Stephen A. Douglas, the "Little Giant" who served in the U.S. Senate and debated Abraham Lincoln, is still much-honored in some quarters. Douglas, Wyo.,  and Douglas County, Nev.,  are among a number of localities that boast of being named for the "noted statesman from Illinois." A 96-foot statue  marks his grave, at a park in Chicago, with ceremonies held on his birthday and the anniversary of his death. And a residence hall is named for him at Eastern Illinois University -- at least for now.
Following much campus discussion, the Faculty Senate at Eastern Illinois last week adopted a resolution to change the name of the building, arguing that Douglas "bears a dishonorable record of public service and is hence undeserving of public acclaim and honor." The discussion is taking place in Charleston, Ill., the home of Eastern Illinois and also the site of one of the Lincoln-Douglas debates, which are suddenly being debated anew.
Christopher Hanlon, an associate professor of American literature who studies the 19th century, set off the discussion when he started to talk to students and fellow faculty members about the meaning of having a dormitory named for Douglas. Initially, Hanlon proposed that the university simply add another S to Douglas -- and honor Frederick Douglass. But he decided not to make the final proposal so specific, in part because the abolitionist doesn't have strong ties to Illinois, and Hanlon said he respected the idea that Eastern might want to honor someone from the state.
The problem with Douglas Hall, Hanlon and others say -- even when a Lincoln Hall sits nearby -- is that it elevates not only the Lincoln-Douglas debates, but what Douglas argued for in his public life.
"Stephen Douglas gave voice to a contemptuous view of African Americans, a view that has long since been recognized as incompatible with modern American democracy," wrote Hanlon in a report that led to the discussion at the university. "The Kansas-Nebraska Act, which Douglas introduced into the Senate in 1854 and which was passed principally with the support of Southern votes that year, effectively annulled the 1820 Missouri Compromise, which had stipulated that slavery would be prohibited north of the 36°30' parallel of the United States.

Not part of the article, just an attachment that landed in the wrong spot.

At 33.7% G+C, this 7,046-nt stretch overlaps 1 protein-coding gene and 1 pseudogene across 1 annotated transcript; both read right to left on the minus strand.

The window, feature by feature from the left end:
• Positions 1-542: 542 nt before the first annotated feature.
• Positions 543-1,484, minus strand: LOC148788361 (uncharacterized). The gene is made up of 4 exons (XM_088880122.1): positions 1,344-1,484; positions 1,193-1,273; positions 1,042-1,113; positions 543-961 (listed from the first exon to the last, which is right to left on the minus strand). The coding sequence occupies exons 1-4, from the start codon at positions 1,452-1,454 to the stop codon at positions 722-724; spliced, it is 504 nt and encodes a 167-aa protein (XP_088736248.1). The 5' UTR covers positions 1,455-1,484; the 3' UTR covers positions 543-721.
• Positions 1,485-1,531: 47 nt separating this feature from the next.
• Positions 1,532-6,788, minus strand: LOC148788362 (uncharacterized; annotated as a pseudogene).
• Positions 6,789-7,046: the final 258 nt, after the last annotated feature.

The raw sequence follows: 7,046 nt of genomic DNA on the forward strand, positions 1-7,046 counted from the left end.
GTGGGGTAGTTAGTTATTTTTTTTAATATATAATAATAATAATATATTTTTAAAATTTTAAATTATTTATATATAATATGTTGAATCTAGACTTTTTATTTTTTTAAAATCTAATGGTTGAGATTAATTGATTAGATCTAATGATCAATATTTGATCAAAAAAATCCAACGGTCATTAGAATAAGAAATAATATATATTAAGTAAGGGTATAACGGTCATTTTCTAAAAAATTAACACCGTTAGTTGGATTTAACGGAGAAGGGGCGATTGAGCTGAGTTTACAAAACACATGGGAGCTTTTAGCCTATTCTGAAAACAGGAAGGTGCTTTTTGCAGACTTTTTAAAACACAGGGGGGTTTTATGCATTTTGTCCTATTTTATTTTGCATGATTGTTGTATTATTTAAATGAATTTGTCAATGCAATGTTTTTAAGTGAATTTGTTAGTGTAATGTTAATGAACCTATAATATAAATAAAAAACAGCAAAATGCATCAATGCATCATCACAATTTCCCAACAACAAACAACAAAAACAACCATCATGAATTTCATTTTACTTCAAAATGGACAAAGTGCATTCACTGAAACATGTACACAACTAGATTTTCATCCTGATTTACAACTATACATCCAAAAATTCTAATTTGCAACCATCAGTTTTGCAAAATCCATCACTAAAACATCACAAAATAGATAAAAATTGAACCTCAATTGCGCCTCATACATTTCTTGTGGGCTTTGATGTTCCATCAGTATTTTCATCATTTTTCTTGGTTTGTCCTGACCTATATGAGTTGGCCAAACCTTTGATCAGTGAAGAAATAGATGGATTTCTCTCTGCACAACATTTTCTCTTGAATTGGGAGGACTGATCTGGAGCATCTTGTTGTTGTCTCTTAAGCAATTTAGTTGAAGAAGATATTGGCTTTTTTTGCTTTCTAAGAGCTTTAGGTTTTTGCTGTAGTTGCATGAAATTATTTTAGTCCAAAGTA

"By allowing residents of new Western states to decide the slavery issue by popular vote, Douglas's bill led to the extension of slavery as well as a state of civil war in Kansas territory, where pro- and anti-slavery activists who had flooded the region waged violent campaigns upon each other in order to achieve political supremacy. The conflagration in Kansas, indeed, was one of the most decisive events in U.S. history, propelling the nation toward its eventual division in 1861."
Hanlon continues: "But aside from enacting catastrophic legislation, Senator Douglas distinguished himself, even in an overtly racist era, for his particularly incendiary and hateful rhetoric concerning African Americans, whether enslaved or free. In his speech before the U.S. Senate presenting his bill for the organization of the Kansas and Nebraska territories, Douglas defamed opponents of the bill for their 'unadulterated, Free-Soil, Abolition Niggerism.' In his first debate with Abraham Lincoln at Ottawa on 23 August 1858, Douglas asked his audience, 'Do you desire to run this beautiful state into a free negro colony, in order that when Missouri abolishes slavery she can send one hundred thousand emancipated slaves into Illinois, to become citizens and voters, on an equality with yourselves?"
In an interview, Hanlon said that he was struck that when he spoke to students, very few of them were aware whom Douglas Hall honored or what Stephen Douglas stood for. To Hanlon, this shows that he is not trying (as some of his critics have suggested) to "erase history." The history of Douglas has already been erased if students live in a building unaware of who the man was, he said.
That Eastern's students aren't aware of the history of the period or whom their dormitories honor may be best illustrated by an article on the dispute in the student newspaper that said that "three residence halls, Lincoln, Stevenson and Douglas, are named after the three prominent figures in a debate over slavery." (This is a problematic statement in that the Stevenson in question is Adlai E. Stevenson II, who was born in 1900, served as governor of Illinois, and unsuccessfully ran for president as the Democratic nominee against Dwight D. Eisenhower.)
"What I'm trying to do is to get students and faculty to talk about Stephen Douglas," said Hanlon -- and both Hanlon and the faculty who disagree with him on the issue agree that there has been little awareness or discussion of Douglas or the debate over slavery, even in this institution in the Land of Lincoln. Various student leaders didn't return e-mail messages seeking their comments on the controversy.
Eastern is not the only Illinois university to honor Stephen Douglas. Northern Illinois University has dormitories named for the same three Illinois figures honored at Eastern -- plus one for Ulysses S. Grant (who lived in Galena, Ill.,  before and after the Civil War). A spokesman for Northern Illinois said that he had not heard of any controversy there. A spokeswoman for Eastern said that the administration there had taken the issue under advisement and wasn't ready to announce a decision.